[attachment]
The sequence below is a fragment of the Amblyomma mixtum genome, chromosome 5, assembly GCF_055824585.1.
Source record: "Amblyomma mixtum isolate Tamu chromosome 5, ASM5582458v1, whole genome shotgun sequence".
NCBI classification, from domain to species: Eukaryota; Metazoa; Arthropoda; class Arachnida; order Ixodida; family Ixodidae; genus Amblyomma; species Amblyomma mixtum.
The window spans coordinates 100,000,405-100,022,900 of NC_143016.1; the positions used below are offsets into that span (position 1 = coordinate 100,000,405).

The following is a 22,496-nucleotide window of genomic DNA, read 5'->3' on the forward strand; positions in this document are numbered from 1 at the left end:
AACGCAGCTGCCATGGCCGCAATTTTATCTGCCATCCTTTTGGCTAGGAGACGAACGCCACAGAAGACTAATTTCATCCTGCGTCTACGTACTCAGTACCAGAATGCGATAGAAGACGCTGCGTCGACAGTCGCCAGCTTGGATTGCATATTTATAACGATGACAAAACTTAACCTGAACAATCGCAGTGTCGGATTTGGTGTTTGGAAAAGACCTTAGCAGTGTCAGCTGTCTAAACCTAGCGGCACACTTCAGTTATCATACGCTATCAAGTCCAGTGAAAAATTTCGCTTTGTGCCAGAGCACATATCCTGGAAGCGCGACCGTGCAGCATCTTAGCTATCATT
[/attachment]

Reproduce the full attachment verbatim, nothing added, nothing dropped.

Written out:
The sequence below is a fragment of the Amblyomma mixtum genome, chromosome 5, assembly GCF_055824585.1.
Source record: "Amblyomma mixtum isolate Tamu chromosome 5, ASM5582458v1, whole genome shotgun sequence".
NCBI classification, from domain to species: Eukaryota; Metazoa; Arthropoda; class Arachnida; order Ixodida; family Ixodidae; genus Amblyomma; species Amblyomma mixtum.
The window spans coordinates 100,000,405-100,022,900 of NC_143016.1; the positions used below are offsets into that span (position 1 = coordinate 100,000,405).

The following is a 22,496-nucleotide window of genomic DNA, read 5'->3' on the forward strand; positions in this document are numbered from 1 at the left end:
AACGCAGCTGCCATGGCCGCAATTTTATCTGCCATCCTTTTGGCTAGGAGACGAACGCCACAGAAGACTAATTTCATCCTGCGTCTACGTACTCAGTACCAGAATGCGATAGAAGACGCTGCGTCGACAGTCGCCAGCTTGGATTGCATATTTATAACGATGACAAAACTTAACCTGAACAATCGCAGTGTCGGATTTGGTGTTTGGAAAAGACCTTAGCAGTGTCAGCTGTCTAAACCTAGCGGCACACTTCAGTTATCATACGCTATCAAGTCCAGTGAAAAATTTCGCTTTGTGCCAGAGCACATATCCTGGAAGCGCGACCGTGCAGCATCTTAGCTATCATT